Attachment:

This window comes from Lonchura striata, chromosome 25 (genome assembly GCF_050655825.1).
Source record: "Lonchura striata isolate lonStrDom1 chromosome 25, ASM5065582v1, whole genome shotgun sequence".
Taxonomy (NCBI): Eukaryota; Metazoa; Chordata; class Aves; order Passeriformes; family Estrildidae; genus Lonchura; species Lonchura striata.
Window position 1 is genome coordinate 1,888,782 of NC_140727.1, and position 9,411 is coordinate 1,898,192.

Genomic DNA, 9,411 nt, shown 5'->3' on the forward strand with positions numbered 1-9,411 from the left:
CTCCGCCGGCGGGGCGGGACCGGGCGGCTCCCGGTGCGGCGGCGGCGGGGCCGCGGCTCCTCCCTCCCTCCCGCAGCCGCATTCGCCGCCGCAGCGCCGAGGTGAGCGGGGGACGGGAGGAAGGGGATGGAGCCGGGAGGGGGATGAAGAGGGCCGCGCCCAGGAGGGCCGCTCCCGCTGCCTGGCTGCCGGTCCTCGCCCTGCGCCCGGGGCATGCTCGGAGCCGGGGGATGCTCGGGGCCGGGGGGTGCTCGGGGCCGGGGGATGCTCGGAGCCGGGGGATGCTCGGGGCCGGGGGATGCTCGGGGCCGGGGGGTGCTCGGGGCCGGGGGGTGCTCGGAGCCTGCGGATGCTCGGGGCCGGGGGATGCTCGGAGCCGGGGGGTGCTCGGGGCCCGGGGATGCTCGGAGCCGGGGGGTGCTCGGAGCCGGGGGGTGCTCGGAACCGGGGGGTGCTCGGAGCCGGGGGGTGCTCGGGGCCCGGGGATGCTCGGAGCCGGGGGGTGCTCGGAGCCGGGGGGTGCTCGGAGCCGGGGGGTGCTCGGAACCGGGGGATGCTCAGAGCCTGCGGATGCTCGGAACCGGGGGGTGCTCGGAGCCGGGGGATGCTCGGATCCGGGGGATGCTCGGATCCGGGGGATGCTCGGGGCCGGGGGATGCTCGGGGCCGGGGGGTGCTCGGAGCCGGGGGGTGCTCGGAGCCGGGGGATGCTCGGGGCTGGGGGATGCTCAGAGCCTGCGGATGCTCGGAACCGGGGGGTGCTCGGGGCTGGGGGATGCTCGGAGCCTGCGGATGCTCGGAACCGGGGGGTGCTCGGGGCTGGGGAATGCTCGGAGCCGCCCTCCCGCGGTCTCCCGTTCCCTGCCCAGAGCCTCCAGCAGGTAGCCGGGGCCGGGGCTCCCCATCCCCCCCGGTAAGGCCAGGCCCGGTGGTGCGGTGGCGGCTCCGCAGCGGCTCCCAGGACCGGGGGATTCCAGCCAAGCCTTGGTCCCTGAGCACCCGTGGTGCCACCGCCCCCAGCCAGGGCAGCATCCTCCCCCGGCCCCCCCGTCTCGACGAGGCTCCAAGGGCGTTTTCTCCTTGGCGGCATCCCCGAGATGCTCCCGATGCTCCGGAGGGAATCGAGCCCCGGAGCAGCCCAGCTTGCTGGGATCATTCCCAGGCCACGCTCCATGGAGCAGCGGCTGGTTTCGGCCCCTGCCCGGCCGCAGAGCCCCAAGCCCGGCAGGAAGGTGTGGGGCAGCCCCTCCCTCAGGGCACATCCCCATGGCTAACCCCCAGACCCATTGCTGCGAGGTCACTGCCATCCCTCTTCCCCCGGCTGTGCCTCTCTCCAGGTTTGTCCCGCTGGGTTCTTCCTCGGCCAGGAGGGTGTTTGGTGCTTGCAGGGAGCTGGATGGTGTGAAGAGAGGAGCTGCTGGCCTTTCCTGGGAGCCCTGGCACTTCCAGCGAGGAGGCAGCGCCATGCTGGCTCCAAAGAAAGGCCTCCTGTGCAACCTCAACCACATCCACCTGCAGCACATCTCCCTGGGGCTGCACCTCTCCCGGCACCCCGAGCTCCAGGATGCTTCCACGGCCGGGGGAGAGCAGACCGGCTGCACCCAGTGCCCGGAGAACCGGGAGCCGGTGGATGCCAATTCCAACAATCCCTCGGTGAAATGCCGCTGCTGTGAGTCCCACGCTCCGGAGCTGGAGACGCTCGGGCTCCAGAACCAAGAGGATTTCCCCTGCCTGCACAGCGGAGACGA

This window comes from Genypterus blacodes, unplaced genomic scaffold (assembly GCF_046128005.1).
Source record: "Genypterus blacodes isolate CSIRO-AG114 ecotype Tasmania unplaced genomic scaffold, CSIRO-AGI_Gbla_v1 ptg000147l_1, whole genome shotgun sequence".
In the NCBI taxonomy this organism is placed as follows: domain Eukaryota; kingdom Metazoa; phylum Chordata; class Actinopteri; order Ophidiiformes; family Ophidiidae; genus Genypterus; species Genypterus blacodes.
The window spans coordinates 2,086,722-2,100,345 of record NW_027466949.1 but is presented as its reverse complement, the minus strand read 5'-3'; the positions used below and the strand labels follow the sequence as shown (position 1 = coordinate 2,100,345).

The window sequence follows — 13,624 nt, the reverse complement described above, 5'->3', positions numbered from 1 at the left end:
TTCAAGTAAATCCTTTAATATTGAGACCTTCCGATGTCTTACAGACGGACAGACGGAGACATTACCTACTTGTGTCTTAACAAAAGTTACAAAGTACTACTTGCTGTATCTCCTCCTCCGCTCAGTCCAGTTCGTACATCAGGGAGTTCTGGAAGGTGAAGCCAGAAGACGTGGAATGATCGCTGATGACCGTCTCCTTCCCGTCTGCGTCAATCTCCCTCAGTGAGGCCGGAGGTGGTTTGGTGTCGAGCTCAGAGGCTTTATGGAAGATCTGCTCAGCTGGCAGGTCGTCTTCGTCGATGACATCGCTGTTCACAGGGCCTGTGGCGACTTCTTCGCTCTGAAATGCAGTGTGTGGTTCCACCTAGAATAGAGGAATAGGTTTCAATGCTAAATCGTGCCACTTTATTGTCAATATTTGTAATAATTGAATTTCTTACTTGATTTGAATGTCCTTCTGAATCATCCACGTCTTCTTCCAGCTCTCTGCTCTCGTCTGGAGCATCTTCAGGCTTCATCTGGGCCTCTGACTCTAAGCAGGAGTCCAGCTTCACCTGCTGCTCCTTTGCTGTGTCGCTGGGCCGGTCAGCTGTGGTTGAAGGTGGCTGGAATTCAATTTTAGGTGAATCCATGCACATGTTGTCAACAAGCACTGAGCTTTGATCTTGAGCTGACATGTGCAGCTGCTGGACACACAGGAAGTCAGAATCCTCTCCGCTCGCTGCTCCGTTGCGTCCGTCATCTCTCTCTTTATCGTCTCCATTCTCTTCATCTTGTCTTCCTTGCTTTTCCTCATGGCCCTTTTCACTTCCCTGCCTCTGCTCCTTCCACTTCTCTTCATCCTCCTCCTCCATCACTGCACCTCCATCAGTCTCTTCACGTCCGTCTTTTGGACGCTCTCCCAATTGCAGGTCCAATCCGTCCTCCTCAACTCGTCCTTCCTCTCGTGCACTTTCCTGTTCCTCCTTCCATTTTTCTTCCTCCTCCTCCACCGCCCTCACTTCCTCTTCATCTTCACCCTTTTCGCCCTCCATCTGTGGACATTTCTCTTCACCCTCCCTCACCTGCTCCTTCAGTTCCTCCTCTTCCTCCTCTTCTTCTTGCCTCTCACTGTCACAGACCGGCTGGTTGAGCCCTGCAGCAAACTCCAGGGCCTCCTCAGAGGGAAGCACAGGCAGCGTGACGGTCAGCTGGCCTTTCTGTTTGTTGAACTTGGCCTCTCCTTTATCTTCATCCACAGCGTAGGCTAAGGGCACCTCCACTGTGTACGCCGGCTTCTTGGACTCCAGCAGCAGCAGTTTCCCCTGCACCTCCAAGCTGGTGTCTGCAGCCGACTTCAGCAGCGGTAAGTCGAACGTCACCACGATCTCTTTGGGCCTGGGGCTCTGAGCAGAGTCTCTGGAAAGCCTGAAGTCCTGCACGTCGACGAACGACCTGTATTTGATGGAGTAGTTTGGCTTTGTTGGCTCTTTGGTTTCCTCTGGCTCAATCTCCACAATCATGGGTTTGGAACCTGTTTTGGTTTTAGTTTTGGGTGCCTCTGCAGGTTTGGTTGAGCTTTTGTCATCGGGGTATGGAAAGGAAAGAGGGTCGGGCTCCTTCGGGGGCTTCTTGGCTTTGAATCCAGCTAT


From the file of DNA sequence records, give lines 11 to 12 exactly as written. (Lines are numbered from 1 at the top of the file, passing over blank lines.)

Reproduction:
The window sequence follows — 13,624 nt, the reverse complement described above, 5'->3', positions numbered from 1 at the left end:
TTCAAGTAAATCCTTTAATATTGAGACCTTCCGATGTCTTACAGACGGACAGACGGAGACATTACCTACTTGTGTCTTAACAAAAGTTACAAAGTACTACTTGCTGTATCTCCTCCTCCGCTCAGTCCAGTTCGTACATCAGGGAGTTCTGGAAGGTGAAGCCAGAAGACGTGGAATGATCGCTGATGACCGTCTCCTTCCCGTCTGCGTCAATCTCCCTCAGTGAGGCCGGAGGTGGTTTGGTGTCGAGCTCAGAGGCTTTATGGAAGATCTGCTCAGCTGGCAGGTCGTCTTCGTCGATGACATCGCTGTTCACAGGGCCTGTGGCGACTTCTTCGCTCTGAAATGCAGTGTGTGGTTCCACCTAGAATAGAGGAATAGGTTTCAATGCTAAATCGTGCCACTTTATTGTCAATATTTGTAATAATTGAATTTCTTACTTGATTTGAATGTCCTTCTGAATCATCCACGTCTTCTTCCAGCTCTCTGCTCTCGTCTGGAGCATCTTCAGGCTTCATCTGGGCCTCTGACTCTAAGCAGGAGTCCAGCTTCACCTGCTGCTCCTTTGCTGTGTCGCTGGGCCGGTCAGCTGTGGTTGAAGGTGGCTGGAATTCAATTTTAGGTGAATCCATGCACATGTTGTCAACAAGCACTGAGCTTTGATCTTGAGCTGACATGTGCAGCTGCTGGACACACAGGAAGTCAGAATCCTCTCCGCTCGCTGCTCCGTTGCGTCCGTCATCTCTCTCTTTATCGTCTCCATTCTCTTCATCTTGTCTTCCTTGCTTTTCCTCATGGCCCTTTTCACTTCCCTGCCTCTGCTCCTTCCACTTCTCTTCATCCTCCTCCTCCATCACTGCACCTCCATCAGTCTCTTCACGTCCGTCTTTTGGACGCTCTCCCAATTGCAGGTCCAATCCGTCCTCCTCAACTCGTCCTTCCTCTCGTGCACTTTCCTGTTCCTCCTTCCATTTTTCTTCCTCCTCCTCCACCGCCCTCACTTCCTCTTCATCTTCACCCTTTTCGCCCTCCATCTGTGGACATTTCTCTTCACCCTCCCTCACCTGCTCCTTCAGTTCCTCCTCTTCCTCCTCTTCTTCTTGCCTCTCACTGTCACAGACCGGCTGGTTGAGCCCTGCAGCAAACTCCAGGGCCTCCTCAGAGGGAAGCACAGGCAGCGTGACGGTCAGCTGGCCTTTCTGTTTGTTGAACTTGGCCTCTCCTTTATCTTCATCCACAGCGTAGGCTAAGGGCACCTCCACTGTGTACGCCGGCTTCTTGGACTCCAGCAGCAGCAGTTTCCCCTGCACCTCCAAGCTGGTGTCTGCAGCCGACTTCAGCAGCGGTAAGTCGAACGTCACCACGATCTCTTTGGGCCTGGGGCTCTGAGCAGAGTCTCTGGAAAGCCTGAAGTCCTGCACGTCGACGAACGACCTGTATTTGATGGAGTAGTTTGGCTTTGTTGGCTCTTTGGTTTCCTCTGGCTCAATCTCCACAATCATGGGTTTGGAACCTGTTTTGGTTTTAGTTTTGGGTGCCTCTGCAGGTTTGGTTGAGCTTTTGTCATCGGGGTATGGAAAGGAAAGAGGGTCGGGCTCCTTCGGGGGCTTCTTGGCTTTGAATCCAGCTAT